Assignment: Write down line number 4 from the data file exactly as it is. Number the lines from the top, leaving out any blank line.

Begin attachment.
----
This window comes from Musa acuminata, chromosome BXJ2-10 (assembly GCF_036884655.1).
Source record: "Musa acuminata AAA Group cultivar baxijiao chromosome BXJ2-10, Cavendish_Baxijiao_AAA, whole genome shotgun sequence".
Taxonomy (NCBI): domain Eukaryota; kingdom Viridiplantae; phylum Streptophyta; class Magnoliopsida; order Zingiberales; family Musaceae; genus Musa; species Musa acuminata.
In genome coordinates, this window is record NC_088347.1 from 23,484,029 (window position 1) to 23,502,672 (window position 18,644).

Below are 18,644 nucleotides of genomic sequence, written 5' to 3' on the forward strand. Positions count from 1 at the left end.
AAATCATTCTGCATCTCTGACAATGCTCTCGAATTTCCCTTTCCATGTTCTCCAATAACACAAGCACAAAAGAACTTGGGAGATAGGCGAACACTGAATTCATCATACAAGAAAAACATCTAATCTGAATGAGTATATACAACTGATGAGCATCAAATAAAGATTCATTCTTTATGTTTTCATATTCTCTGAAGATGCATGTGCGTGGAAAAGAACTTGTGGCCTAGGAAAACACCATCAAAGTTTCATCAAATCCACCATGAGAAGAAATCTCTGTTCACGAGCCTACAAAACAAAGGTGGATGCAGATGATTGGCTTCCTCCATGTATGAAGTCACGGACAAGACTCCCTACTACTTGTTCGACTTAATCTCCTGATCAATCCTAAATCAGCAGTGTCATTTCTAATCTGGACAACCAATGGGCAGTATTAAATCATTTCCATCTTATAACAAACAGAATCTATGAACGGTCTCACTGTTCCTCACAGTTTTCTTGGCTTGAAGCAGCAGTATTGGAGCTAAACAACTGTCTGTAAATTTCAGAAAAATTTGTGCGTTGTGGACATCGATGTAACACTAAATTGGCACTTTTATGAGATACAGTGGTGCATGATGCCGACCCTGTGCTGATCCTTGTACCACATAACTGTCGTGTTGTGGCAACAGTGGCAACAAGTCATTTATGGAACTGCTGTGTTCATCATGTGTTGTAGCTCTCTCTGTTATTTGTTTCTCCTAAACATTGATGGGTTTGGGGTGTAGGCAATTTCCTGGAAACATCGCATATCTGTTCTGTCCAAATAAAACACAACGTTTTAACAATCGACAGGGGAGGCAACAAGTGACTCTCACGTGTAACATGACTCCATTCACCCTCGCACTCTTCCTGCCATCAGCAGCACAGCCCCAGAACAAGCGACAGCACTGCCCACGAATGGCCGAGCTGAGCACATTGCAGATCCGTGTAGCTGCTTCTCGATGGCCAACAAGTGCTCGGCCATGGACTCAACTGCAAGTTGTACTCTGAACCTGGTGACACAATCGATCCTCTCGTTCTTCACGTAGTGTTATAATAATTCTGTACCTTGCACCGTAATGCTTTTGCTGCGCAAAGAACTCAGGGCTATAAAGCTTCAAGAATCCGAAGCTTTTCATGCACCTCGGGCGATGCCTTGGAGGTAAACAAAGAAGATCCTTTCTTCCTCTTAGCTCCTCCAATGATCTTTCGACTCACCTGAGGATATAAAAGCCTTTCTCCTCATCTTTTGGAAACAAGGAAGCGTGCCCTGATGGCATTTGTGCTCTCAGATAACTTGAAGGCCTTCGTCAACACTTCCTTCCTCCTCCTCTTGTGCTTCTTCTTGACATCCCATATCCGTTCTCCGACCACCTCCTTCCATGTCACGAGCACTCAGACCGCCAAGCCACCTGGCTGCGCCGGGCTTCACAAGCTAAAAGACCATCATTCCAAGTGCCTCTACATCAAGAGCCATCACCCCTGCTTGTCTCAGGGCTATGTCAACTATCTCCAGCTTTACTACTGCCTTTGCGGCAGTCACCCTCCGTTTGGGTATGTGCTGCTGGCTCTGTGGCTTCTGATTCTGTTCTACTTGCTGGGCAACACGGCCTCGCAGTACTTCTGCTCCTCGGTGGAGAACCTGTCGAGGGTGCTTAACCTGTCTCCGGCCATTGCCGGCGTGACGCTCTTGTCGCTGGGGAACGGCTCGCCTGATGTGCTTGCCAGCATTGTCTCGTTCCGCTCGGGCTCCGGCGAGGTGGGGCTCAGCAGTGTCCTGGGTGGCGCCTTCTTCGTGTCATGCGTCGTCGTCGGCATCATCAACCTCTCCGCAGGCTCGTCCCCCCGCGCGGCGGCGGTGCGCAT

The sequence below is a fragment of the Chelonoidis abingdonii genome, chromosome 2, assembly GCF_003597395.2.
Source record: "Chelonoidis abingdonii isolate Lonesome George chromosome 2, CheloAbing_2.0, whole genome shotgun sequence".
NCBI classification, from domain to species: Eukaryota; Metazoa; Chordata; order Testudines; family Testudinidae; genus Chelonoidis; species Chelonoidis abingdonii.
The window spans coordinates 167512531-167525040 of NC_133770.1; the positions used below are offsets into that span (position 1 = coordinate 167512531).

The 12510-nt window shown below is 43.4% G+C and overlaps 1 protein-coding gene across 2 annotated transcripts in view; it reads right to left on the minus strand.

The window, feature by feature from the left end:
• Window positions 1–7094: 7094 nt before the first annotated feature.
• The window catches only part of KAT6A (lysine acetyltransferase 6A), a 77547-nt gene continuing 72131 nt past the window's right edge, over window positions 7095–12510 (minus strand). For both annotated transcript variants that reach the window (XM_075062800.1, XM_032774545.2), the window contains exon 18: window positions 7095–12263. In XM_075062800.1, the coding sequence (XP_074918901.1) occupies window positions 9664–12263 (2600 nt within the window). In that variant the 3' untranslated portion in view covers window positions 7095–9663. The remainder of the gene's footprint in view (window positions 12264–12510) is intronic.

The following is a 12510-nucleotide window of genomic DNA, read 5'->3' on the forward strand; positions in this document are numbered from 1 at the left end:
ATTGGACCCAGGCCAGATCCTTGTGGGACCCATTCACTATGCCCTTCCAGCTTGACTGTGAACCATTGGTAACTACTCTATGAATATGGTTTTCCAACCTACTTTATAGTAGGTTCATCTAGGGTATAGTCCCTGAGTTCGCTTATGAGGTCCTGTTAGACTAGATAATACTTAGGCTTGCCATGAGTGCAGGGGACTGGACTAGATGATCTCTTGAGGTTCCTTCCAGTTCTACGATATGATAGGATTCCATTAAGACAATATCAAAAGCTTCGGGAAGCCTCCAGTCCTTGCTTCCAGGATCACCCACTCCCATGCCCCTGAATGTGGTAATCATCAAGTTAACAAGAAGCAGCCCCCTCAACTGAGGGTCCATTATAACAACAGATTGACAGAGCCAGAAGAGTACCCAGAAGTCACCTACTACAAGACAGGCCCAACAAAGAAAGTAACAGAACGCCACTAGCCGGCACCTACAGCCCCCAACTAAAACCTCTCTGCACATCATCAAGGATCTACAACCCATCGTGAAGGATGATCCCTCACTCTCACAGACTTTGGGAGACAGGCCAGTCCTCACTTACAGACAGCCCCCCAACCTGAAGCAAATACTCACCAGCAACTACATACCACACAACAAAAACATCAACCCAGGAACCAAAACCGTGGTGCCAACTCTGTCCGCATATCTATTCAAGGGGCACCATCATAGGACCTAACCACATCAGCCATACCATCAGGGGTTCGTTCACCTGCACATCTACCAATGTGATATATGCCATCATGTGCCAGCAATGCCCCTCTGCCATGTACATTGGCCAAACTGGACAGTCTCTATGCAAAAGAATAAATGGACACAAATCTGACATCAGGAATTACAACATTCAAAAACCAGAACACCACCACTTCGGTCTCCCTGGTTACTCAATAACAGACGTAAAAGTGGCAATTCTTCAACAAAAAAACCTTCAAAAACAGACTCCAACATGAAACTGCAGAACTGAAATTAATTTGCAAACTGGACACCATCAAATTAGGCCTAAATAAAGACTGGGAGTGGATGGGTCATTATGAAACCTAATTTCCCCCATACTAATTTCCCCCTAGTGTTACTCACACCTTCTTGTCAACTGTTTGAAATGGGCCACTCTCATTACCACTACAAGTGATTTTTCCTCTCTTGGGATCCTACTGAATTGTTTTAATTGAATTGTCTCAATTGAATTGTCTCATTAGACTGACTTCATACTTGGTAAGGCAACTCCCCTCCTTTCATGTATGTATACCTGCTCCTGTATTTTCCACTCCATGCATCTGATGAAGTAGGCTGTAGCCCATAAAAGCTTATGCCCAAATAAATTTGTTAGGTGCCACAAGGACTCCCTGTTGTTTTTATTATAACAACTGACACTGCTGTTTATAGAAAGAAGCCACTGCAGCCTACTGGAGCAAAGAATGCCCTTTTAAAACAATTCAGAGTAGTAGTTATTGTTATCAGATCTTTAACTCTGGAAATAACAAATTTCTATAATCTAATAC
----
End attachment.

In genome coordinates, this window is record NC_088347.1 from 23,484,029 (window position 1) to 23,502,672 (window position 18,644).